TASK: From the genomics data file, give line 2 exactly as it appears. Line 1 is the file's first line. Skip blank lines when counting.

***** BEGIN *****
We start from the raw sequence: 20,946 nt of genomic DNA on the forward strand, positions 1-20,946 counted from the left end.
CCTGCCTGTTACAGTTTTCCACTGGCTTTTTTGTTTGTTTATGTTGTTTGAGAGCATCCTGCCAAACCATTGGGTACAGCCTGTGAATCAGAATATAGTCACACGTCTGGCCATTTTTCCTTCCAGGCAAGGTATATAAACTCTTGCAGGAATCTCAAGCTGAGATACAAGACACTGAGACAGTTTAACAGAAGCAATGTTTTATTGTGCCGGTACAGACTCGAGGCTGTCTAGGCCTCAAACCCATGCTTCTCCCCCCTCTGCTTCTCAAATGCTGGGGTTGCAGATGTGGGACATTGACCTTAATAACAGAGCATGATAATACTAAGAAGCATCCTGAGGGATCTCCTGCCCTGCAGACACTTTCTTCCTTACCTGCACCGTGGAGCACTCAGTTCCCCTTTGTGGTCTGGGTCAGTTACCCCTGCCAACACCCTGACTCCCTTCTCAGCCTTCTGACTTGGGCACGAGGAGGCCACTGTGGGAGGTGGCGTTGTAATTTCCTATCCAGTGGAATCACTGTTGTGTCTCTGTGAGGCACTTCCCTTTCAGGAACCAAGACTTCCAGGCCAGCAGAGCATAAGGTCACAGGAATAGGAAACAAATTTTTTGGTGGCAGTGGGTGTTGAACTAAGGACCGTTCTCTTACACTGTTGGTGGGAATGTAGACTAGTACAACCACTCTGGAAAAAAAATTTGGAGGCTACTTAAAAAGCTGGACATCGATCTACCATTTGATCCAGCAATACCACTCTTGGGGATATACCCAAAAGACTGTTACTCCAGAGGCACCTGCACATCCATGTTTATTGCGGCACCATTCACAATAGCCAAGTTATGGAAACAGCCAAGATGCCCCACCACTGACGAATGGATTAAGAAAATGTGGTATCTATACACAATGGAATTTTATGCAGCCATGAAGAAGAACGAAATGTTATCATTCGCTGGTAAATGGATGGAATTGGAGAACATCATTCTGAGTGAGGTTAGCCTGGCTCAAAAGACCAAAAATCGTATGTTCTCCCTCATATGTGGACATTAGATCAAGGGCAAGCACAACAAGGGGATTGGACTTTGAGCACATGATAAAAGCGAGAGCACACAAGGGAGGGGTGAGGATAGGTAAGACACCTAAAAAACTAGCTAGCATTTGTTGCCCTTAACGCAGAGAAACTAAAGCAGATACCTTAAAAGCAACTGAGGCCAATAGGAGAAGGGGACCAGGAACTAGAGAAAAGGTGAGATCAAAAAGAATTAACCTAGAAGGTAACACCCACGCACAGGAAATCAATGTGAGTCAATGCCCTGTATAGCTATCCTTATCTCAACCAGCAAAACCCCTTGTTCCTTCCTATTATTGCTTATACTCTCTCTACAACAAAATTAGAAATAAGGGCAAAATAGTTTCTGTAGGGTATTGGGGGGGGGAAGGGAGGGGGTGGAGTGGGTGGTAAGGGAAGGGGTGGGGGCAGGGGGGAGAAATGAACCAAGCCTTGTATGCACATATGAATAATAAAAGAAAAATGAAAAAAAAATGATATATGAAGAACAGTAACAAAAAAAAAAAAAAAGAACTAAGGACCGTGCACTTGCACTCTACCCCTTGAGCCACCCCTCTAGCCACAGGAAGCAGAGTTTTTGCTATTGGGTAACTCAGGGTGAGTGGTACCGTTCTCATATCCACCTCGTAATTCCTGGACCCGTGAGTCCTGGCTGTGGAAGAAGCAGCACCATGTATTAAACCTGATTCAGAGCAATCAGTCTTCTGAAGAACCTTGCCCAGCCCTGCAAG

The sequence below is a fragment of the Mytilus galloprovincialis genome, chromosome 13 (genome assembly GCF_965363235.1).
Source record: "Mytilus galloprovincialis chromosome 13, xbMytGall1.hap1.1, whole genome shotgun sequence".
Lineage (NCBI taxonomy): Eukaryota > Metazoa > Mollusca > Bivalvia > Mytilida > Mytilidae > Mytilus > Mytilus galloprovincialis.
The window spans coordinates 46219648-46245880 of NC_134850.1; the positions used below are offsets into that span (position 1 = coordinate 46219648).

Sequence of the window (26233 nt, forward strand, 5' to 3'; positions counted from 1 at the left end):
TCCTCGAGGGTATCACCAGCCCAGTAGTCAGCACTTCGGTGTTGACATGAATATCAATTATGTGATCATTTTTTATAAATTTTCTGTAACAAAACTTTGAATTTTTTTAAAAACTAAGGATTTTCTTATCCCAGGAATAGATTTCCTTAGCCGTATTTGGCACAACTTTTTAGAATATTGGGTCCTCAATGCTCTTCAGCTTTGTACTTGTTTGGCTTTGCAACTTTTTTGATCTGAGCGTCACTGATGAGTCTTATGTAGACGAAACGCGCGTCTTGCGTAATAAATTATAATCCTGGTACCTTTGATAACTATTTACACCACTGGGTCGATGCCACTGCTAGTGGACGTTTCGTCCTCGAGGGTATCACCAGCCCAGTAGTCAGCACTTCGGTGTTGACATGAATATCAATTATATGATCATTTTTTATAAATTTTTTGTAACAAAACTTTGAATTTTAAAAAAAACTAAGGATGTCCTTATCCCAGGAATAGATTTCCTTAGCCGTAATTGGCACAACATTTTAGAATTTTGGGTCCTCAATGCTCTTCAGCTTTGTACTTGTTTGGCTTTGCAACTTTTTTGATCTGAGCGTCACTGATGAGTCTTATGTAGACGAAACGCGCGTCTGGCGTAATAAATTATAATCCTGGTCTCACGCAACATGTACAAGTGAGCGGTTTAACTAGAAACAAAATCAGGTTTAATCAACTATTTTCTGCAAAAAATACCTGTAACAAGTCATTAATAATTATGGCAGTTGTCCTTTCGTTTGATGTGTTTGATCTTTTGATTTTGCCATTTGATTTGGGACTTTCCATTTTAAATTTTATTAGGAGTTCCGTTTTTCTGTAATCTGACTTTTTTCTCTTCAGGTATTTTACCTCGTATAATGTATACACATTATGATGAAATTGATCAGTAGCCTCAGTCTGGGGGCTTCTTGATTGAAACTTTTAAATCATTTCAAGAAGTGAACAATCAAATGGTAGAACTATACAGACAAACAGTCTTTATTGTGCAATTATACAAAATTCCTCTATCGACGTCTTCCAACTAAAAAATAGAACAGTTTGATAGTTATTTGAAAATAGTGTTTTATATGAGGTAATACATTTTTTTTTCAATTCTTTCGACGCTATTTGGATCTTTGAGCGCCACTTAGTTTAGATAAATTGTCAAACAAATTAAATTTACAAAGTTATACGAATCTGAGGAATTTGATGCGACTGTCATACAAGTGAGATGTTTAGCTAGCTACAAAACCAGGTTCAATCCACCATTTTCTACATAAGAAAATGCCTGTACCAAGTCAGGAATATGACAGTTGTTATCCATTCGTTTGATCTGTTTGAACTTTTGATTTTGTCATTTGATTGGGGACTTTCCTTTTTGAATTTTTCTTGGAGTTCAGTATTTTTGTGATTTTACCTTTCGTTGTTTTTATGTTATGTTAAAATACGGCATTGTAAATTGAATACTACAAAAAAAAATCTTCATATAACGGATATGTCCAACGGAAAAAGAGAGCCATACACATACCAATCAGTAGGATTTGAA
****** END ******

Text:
CCTGCCTGTTACAGTTTTCCACTGGCTTTTTTGTTTGTTTATGTTGTTTGAGAGCATCCTGCCAAACCATTGGGTACAGCCTGTGAATCAGAATATAGTCACACGTCTGGCCATTTTTCCTTCCAGGCAAGGTATATAAACTCTTGCAGGAATCTCAAGCTGAGATACAAGACACTGAGACAGTTTAACAGAAGCAATGTTTTATTGTGCCGGTACAGACTCGAGGCTGTCTAGGCCTCAAACCCATGCTTCTCCCCCCTCTGCTTCTCAAATGCTGGGGTTGCAGATGTGGGACATTGACCTTAATAACAGAGCATGATAATACTAAGAAGCATCCTGAGGGATCTCCTGCCCTGCAGACACTTTCTTCCTTACCTGCACCGTGGAGCACTCAGTTCCCCTTTGTGGTCTGGGTCAGTTACCCCTGCCAACACCCTGACTCCCTTCTCAGCCTTCTGACTTGGGCACGAGGAGGCCACTGTGGGAGGTGGCGTTGTAATTTCCTATCCAGTGGAATCACTGTTGTGTCTCTGTGAGGCACTTCCCTTTCAGGAACCAAGACTTCCAGGCCAGCAGAGCATAAGGTCACAGGAATAGGAAACAAATTTTTTGGTGGCAGTGGGTGTTGAACTAAGGACCGTTCTCTTACACTGTTGGTGGGAATGTAGACTAGTACAACCACTCTGGAAAAAAAATTTGGAGGCTACTTAAAAAGCTGGACATCGATCTACCATTTGATCCAGCAATACCACTCTTGGGGATATACCCAAAAGACTGTTACTCCAGAGGCACCTGCACATCCATGTTTATTGCGGCACCATTCACAATAGCCAAGTTATGGAAACAGCCAAGATGCCCCACCACTGACGAATGGATTAAGAAAATGTGGTATCTATACACAATGGAATTTTATGCAGCCATGAAGAAGAACGAAATGTTATCATTCGCTGGTAAATGGATGGAATTGGAGAACATCATTCTGAGTGAGGTTAGCCTGGCTCAAAAGACCAAAAATCGTATGTTCTCCCTCATATGTGGACATTAGATCAAGGGCAAGCACAACAAGGGGATTGGACTTTGAGCACATGATAAAAGCGAGAGCACACAAGGGAGGGGTGAGGATAGGTAAGACACCTAAAAAACTAGCTAGCATTTGTTGCCCTTAACGCAGAGAAACTAAAGCAGATACCTTAAAAGCAACTGAGGCCAATAGGAGAAGGGGACCAGGAACTAGAGAAAAGGTGAGATCAAAAAGAATTAACCTAGAAGGTAACACCCACGCACAGGAAATCAATGTGAGTCAATGCCCTGTATAGCTATCCTTATCTCAACCAGCAAAACCCCTTGTTCCTTCCTATTATTGCTTATACTCTCTCTACAACAAAATTAGAAATAAGGGCAAAATAGTTTCTGTAGGGTATTGGGGGGGGGAAGGGAGGGGGTGGAGTGGGTGGTAAGGGAAGGGGTGGGGGCAGGGGGGAGAAATGAACCAAGCCTTGTATGCACATATGAATAATAAAAGAAAAATGAAAAAAAAATGATATATGAAGAACAGTAACAAAAAAAAAAAAAAAGAACTAAGGACCGTGCACTTGCACTCTACCCCTTGAGCCACCCCTCTAGCCACAGGAAGCAGAGTTTTTGCTATTGGGTAACTCAGGGTGAGTGGTACCGTTCTCATATCCACCTCGTAATTCCTGGACCCGTGAGTCCTGGCTGTGGAAGAAGCAGCACCATGTATTAAACCTGATTCAGAGCAATCAGTCTTCTGAAGAACCTTGCCCAGCCCTGCAAG